Blind justice: the pitfalls for



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BLIND JUSTICE: THE PITFALLS FOR

ADMINISTRATIVE DECISION-MAKING *

Steven Rares**


  1. In the middle of the 19th Century two seminal decisions of the English Courts applied what were then called the principles of natural justice1. In Dimes v Proprietors of Grand Junction Canal2, the House of Lords held that Lord Chelmsford, the Lord Chancellor, could not sit as a judge in a case in which he had a significant financial interest in one of the parties.

  2. The second case, Cooper v Wandsworth Board of Works3, held that it had been unlawful for the Board to have demolished the plaintiff’s house under an order which it had made pursuant to a statutory power when it had not given the plaintiff the opportunity to appear before it to contest the making of the order. There Byles J4 traced the heritage of the rule, referring to observations of Fortescue J in 1723 in Dr Bentley’s Case5 where he said6:

“… God himself would not condemn Adam for his transgression until he had called him to know what he could say in his defence: Gen: iii.9”


  1. Today, these rules have been rechristened, or, to use the advertiser’s vernacular, rebranded, as the rules of procedural fairness comprising, the bias rule and the fair hearing rule.

  2. Administrative decision-making which involves the application of these rules is not akin to Groucho Marx’ prescription for commercial success. He said:

“The key to success in business is honesty and fair dealing – if you can fake those you’ve got it made.”


  1. The fact that the 19th Century cases, which I have mentioned, both involved the exercise of powers, one judicial, the other administrative, in respect of property should not be taken as confining the application of the rules of procedural fairness or other constraints attending the exercise of powers merely to proprietary rights. In both the 20th and the present century, accompanying the enormous growth in the size and reach of government, there has been an exponential expansion of the range of matters in which administrative decisions may be taken that affect people in their person or property. In the Commonwealth constitutional context there is a clear demarcation or separation of the powers given to the three branches of government: the executive, the Parliament and the judiciary. That division is conventional but not always apposite in the context of State and Territory decision-making.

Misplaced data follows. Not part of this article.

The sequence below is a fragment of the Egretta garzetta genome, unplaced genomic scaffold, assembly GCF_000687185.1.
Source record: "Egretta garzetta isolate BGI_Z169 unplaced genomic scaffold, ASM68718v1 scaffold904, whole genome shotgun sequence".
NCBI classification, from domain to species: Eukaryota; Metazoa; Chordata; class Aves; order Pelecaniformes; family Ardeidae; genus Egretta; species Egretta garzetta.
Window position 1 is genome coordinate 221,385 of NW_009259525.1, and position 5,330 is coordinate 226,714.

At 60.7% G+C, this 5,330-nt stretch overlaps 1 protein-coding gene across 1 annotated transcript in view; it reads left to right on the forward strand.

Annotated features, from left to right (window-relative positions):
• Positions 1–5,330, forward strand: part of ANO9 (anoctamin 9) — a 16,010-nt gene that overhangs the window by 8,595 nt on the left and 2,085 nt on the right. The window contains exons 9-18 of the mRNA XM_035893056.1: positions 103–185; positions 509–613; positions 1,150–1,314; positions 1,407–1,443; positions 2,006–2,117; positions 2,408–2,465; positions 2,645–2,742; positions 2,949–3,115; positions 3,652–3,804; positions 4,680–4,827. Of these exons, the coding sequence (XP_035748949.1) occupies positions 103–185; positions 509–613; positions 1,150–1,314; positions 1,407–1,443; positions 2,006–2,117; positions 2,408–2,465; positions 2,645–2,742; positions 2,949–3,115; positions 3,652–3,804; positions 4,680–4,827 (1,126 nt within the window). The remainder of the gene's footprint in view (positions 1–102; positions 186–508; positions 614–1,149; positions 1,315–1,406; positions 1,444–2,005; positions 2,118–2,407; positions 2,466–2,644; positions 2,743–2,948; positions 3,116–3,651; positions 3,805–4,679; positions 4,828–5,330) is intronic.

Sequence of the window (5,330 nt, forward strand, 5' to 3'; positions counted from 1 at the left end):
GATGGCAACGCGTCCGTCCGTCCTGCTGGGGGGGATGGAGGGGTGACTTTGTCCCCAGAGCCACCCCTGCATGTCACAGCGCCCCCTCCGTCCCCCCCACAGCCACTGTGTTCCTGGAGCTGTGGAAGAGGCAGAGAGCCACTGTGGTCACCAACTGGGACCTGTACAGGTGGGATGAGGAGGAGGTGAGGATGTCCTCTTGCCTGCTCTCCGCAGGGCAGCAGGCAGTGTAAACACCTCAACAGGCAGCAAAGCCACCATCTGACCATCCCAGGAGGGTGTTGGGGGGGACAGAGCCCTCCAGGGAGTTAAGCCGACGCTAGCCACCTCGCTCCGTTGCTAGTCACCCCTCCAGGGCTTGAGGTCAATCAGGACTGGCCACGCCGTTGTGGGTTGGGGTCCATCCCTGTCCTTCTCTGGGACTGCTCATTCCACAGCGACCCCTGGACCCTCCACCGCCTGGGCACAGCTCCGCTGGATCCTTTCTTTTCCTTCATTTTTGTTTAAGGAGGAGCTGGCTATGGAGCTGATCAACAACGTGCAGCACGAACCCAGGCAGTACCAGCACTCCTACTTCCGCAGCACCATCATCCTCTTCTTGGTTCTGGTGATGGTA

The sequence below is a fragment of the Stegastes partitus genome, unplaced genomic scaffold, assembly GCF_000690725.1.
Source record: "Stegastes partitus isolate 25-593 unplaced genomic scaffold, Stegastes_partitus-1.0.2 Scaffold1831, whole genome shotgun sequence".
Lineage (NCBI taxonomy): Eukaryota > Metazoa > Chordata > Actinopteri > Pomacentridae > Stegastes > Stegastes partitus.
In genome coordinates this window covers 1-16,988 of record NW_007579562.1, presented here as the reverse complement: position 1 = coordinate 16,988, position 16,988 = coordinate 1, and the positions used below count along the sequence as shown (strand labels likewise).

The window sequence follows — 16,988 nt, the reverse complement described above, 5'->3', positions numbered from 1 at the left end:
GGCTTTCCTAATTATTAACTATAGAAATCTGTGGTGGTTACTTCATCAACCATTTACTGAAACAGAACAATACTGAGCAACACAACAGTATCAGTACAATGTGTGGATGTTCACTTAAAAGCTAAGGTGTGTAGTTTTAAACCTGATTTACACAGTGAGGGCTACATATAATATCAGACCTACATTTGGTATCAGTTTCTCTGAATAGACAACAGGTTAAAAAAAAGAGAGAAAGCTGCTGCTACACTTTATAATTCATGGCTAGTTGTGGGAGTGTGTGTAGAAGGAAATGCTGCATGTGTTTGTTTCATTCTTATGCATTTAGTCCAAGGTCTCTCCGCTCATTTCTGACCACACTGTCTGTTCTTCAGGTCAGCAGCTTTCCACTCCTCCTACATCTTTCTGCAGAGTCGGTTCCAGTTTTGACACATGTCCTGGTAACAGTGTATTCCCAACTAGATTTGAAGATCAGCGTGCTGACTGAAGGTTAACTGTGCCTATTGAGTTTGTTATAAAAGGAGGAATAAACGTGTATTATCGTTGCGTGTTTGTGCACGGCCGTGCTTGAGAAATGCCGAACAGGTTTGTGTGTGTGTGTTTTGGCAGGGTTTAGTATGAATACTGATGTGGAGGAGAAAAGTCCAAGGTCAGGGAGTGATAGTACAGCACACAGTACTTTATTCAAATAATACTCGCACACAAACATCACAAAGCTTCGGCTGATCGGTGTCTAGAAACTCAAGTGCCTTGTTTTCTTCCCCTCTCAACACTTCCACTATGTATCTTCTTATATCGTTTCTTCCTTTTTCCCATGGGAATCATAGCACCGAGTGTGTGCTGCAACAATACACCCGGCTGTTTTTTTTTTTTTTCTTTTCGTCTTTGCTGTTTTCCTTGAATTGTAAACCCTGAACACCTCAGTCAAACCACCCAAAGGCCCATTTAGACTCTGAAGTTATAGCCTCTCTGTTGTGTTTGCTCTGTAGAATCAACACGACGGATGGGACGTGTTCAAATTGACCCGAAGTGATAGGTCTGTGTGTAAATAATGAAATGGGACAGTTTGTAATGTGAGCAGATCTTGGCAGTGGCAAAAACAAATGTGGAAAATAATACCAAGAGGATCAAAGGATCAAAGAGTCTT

2. However, whatever the source of power to make a decision of an administrative or quasi administrative nature, the Courts will approach judicial review informed by a presumption that the power conferred is likely to be affected by express or implied constitutional or legislative intentions that it is to be exercised by reference to certain considerations.

  3. Some of these considerations will be examined after reflecting briefly on the rationale and scope of judicial review. Challenges and new developments will be touched upon with some suggestions to assist in the difficult and challenging tasks which fall to administrative decision-makers of ensuring that their decisions are made after adherence to the processes mandated by law.


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